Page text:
Caucus peace one of the hallmarks of Vision’s success

These wo former competitors have since formed a strong working relationship within City Hall, giving Vision peace within the caucus.

The landscape of BC politics right now is like nothing that observers have ever experienced before.  A Premier has just stepped down, and his party is now at the beginning stages of what should be a hotly contested leadership contest.  The stakes of this race are huge, as the winner becomes the new leader of the province, and the one tasked with pulling the BC Liberals out of the toilet.

Far be it for the ridiculous New Democratic Party to take an advantage of such a situation, as they are embroiled in a partial caucus revolt against their own leader.  The dissidents are determined to push the envelope until Carole James walks out the door, which might happen soon with a leadership review likely coming in the new year.

If we turn our attention to the municipal scene in Vancouver, even the NPA continues to struggle with factions within their party, even as they try to rebuild the organization back into a competitive force for next year’s election.  The recent party fundraiser saw Park Board Commissioner Ian Robertson and his silent supporters draw a line in the sand between them and the Sam Sullivan loyalists, while delivering a speech that showed he was most definitely going to take a shot at being the party’s Mayoral candidate.  Meanwhile, Councillor  Suzann Anton continues to cling to the Sullivan faithful for her base of support, making a showdown between the two an inevitability, and rehashing of all the nastiness that ensued between the Peter Ladner and Sullivan forces back in 2008.  This is of course just the latest episode in a party that for many years has cannibalized its own in the name of personal politics of ambition.

Which brings me to Vision Vancouver.  For a party that continues to grow as a coalition of progressive forces, the caucus has been one of the most peaceful that Vancouver’s civic political scene has seen in several terms.

Philip Owen was deposed by one of his own Councillors.  Larry Campbell hated the majority of his caucus and started his own party.  Sam Sullivan was also taken on by one of his Councillors intent on carrying the party’s banner into battle.

Gregor Robertson, however, has presided over a caucus that is not only personally friendly with each other, but extremely loyal, both publicly and privately.

Raymond Louie, Robertson’s main competition in the 2008 Vision Vancouver Mayoral nomination battle, has been relied upon by Robertson and his crew for his experience and know how of how City Hall runs.  The working relationship between the two is solid and without political backbiting.

And while each member of City Council has their own portfolios, the way in which Councillors collaborate together (Jang and Meggs on Olympic Village and Social Housing, Reimer and Louie on the Greenest City Action Team, Chow and Deal on business development and creative capital initiatives) is a model for political peace.

As an example, what happens when one member of the caucus goes public with their budgetary concerns?  Well, it is an exchange that is handled with respect, class and non-aggression:

“Park Board stretched thin

Penny Daflos

The Park Board isn’t happy about what it has to do to help balance the budget.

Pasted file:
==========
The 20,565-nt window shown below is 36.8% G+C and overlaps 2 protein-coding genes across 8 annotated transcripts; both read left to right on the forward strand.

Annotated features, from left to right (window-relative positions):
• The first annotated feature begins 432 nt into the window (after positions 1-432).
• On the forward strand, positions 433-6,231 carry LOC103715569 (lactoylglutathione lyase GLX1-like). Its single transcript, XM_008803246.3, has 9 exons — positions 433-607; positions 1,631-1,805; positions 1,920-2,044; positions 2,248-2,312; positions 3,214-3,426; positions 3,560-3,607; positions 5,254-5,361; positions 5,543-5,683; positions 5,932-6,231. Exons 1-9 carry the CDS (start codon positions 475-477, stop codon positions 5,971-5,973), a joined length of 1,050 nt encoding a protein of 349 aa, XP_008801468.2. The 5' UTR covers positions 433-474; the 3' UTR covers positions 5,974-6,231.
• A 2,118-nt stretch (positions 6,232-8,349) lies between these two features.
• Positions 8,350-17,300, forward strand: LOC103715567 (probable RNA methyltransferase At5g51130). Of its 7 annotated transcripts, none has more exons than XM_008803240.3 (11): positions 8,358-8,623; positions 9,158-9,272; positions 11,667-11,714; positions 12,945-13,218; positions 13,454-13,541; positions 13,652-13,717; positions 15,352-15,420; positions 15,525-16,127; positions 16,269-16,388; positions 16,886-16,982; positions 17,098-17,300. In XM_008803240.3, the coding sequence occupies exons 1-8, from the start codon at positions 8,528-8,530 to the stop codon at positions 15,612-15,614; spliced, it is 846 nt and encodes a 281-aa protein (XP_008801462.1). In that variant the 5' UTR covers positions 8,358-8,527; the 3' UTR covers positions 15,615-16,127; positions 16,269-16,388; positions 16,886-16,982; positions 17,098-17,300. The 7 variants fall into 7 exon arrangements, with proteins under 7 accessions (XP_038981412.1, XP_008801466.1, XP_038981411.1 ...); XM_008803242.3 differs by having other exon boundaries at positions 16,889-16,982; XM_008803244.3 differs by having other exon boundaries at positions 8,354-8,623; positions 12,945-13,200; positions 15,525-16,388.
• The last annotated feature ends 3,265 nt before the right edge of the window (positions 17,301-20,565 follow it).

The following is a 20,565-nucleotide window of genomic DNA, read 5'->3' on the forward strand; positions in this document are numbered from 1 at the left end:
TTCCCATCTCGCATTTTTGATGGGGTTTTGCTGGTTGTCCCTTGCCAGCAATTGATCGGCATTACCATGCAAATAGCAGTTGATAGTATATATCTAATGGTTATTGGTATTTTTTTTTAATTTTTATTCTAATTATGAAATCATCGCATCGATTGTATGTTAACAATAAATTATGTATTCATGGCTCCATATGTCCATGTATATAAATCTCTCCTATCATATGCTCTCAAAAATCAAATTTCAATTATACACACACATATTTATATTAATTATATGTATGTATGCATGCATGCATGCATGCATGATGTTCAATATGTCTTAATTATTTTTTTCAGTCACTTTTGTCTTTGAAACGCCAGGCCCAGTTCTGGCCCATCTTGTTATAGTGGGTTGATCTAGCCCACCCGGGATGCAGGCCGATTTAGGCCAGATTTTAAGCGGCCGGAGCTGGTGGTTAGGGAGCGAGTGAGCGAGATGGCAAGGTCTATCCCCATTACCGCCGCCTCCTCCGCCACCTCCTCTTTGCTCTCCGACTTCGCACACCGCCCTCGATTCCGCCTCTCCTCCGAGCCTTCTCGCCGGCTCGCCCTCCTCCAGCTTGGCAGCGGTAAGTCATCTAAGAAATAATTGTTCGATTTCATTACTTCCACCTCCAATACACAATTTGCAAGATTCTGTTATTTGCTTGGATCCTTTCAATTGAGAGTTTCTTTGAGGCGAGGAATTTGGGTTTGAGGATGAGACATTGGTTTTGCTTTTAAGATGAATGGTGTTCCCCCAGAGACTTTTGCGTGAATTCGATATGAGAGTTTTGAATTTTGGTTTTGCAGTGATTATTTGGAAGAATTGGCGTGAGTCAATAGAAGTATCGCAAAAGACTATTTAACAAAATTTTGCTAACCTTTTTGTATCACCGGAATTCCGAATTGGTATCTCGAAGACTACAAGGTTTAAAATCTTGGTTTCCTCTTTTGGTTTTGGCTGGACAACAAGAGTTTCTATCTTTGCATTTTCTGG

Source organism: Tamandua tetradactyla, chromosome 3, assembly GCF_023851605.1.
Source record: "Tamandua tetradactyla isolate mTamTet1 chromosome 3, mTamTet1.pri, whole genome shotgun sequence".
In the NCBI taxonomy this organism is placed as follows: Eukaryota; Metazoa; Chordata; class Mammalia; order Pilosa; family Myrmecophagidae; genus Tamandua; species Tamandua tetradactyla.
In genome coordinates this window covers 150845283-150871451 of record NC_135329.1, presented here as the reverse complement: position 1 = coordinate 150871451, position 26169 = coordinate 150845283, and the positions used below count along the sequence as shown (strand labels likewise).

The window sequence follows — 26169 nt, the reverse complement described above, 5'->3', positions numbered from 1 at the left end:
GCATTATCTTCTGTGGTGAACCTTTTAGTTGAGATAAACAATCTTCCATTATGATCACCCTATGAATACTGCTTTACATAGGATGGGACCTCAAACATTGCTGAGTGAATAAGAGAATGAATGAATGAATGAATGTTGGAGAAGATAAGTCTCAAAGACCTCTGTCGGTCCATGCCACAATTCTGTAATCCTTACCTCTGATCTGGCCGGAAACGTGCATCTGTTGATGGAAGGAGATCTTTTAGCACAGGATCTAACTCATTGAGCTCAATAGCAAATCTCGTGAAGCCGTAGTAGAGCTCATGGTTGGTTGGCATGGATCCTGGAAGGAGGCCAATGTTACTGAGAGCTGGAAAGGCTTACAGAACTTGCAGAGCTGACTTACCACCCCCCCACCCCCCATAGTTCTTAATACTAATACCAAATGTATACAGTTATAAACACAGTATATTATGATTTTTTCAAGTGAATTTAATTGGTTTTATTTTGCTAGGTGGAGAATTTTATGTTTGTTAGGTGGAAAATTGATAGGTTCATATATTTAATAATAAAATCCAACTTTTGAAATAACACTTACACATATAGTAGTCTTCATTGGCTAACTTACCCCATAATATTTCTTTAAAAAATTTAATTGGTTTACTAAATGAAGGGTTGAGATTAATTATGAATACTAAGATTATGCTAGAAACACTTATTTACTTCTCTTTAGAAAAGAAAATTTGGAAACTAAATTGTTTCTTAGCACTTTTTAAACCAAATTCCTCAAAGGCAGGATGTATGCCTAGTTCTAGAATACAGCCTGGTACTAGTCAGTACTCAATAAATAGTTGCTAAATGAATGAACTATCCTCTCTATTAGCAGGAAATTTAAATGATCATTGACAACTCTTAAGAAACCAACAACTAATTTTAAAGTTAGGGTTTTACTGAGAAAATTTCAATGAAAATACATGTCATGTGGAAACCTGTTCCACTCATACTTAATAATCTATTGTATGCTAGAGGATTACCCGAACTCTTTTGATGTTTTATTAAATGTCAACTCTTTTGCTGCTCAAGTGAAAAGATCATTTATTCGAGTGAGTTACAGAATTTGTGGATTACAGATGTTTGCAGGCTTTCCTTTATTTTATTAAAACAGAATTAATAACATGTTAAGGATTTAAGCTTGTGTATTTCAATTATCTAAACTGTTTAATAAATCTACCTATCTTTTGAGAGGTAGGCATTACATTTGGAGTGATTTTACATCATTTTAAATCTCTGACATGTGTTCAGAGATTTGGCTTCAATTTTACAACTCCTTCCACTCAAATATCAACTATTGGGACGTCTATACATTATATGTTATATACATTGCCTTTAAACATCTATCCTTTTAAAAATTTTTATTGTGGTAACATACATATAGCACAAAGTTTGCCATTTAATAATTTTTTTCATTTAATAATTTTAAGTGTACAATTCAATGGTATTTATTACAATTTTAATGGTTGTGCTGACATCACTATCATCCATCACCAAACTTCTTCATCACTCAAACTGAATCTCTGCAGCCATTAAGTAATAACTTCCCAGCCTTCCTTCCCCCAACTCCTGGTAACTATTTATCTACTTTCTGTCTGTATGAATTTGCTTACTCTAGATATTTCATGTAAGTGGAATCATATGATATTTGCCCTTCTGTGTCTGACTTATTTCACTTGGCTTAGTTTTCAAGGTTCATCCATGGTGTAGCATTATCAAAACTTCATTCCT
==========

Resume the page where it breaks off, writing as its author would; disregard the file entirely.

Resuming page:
Chair Aaron Jasper says after shedding more than one point six million dollars from their budget in the first round, it’s tough to find another million dollars in savings to help balance the budget, “This is really starting to eat into our core operations. We’re asking Council to reconsider that and that’ll be our job. My job as the Chair of the Park Board and my colleagues as Commissioners, to make the case. I would hope Council is open to that discussion.

Jasper says some public washrooms may have to close and lawns will go longer between cuttings as a result. He adds that in general, he supports keeping property taxes down, but the Board can’t cut much further.

City budget balanced?
Penny Daflos


A month after City staff whittled down Vancouver’s 2011 operating budget to 21 million dollars, City Council has squeezed it down to zero.

Councillor Raymond Louie says a spending review found 13 million dollars in savings and they’ll only raise property taxes by two percent to raise the rest along with some service increases.

He’s not sympathetic to Park Board complaints they’re not getting enough money to run their services, “It’s sort of like when you’re running household finances and your income isn’t there to match the service needs of your household; you really do need to rationalize and make hard choices on what’s necessary.”

Louie is confident no jobs will be lost since last year’s budget had similar savings and no one was fired as a result.”

In terms of the internal party workings, caucus peace has been one of the strongest features of Robertson’s reign as leader, which when compared to other political entities, is a real accomplishment in a time of political egos and selfish political in-fighting.

With the NPA likely headed for a leadership showdown between Ian Robertson and Suzanne Anton, the old cleavages that destroyed the party 2 years ago are going to come bubbling to the surface once again.

And in a climate where the NPA as an organization has lost its ability to raise money, attract volunteers and entice talent to be a part of their team, this race could be the death knell for the party’s chances in November, 2011.

I have a feeling that party solidarity is going to give Vision Vancouver a decided edge as civic political forces gear up for next year’s campaign.

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